- Laptops: Providing at-will computer access has allowed my students to conduct research in real-time, use the tools of the business world now instead of waiting years, access information in multiple modalities (graphically, verbally, through audio, etc.), and to top it off has saved multiple reams of paper.
- Critical Friends: Being a part of a voluntary program with some of my staff to provide feedback on our classroom instruction has been an incredibly valuable enterprise. Focusing on the education competencies developed by Microsoft has framed our discussion of pedagogy and allowed ample time for cookie-cake eating (shout-out to Kate).
- Personal Learning Network: In addition to the people I talk to at work and in my personal life, I have begun to engage in educational conversations with people all over the region and the world. I follow multiple educators on Twitter (I recommend @mbteach, @ddmeyer, and @DianeRavitch for starters). I read blogs daily (Philly Teacher, City School Stories, and dy/dan - some overlap with twitter). I have also attended my first ever EdCampPhilly and hope to attend more in the future.
- Think Outside the Classroom: As much as I want to focus on my students all the time, there are so many things that make that harder outside my classroom door. I have been reading blogs and articles on The Notebook daily as well as checking on Philly.com for updates about School Reform Commission meetings, court cases, Union controversies, and more. If you are not keeping yourself in the loop, the loop is soon going to overtake you.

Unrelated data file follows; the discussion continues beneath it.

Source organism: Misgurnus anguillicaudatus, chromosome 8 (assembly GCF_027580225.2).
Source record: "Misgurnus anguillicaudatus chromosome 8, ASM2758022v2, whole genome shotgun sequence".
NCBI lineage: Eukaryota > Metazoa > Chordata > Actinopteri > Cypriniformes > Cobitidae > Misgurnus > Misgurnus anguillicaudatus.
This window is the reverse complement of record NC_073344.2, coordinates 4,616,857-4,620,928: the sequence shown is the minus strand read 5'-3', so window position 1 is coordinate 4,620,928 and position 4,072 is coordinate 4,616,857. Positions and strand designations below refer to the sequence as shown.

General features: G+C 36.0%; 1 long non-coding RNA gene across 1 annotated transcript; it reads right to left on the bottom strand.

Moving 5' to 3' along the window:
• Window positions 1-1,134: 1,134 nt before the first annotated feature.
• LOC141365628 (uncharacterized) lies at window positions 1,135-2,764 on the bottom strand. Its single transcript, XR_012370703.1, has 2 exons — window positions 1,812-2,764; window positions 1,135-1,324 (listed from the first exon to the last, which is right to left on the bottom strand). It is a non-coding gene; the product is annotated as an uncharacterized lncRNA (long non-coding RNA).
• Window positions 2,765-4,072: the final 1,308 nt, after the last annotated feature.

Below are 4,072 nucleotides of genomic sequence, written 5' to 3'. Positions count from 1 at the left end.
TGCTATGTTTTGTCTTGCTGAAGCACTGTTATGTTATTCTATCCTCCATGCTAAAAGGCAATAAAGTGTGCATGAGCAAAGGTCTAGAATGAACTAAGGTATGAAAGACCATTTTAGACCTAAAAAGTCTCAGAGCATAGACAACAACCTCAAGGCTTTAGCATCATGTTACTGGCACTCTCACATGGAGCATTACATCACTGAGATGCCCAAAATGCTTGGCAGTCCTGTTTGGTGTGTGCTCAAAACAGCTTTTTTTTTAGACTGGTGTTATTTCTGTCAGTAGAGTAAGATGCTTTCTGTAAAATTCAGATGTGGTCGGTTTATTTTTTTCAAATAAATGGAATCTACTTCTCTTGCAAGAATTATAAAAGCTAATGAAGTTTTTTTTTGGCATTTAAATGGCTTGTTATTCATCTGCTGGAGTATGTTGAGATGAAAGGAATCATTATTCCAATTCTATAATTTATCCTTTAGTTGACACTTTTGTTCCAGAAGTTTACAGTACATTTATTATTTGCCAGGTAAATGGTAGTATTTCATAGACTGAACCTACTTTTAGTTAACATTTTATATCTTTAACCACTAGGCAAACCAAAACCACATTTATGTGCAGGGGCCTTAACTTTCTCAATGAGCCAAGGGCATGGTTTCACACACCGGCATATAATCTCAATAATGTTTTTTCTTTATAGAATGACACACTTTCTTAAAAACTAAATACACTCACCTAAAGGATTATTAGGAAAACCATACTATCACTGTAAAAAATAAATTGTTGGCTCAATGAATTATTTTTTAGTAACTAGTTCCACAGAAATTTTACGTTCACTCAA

I am sure there are more but I don't want to bore you. If you are a teacher, GREAT job this year. Take your summer and make the most of it - whether that means reading books on pedagogy and revising your curricula or just sitting by a beach/lakefront and enjoying a cold drink. For everyone else, keep up the good work!
I will be posting intermittently throughout the summer months but am traveling between July 3 - August 10. Stay tuned.
I heard it all the time from teachers in schools across the country: "as long as my students are learning, I don't care what else is going on outside my classroom."
It's hard to disagree with a statement like that. It truly focuses on the needs of students. For teachers who truly believe it and actualize based on that belief, I can really find no fault.
But (there always is one, isn't there?).
Imagine what our school system could look like if teachers increased their scope to include what is happening on the other side of their doors. Think about the power that teachers could wield for a noble cause: shaping the future of our country. As a Philadelphia resident, I think about that often: how can I play my part in the school system to raise Philadelphia's status up to where it should be?
To be clear, I am not advocating teachers should spend less time on their students. For those people who do not have the extra time to spend on orchestrating curriculum or attending voluntary professional developments, PLEASE just make sure your classroom epitomizes an environment of learning.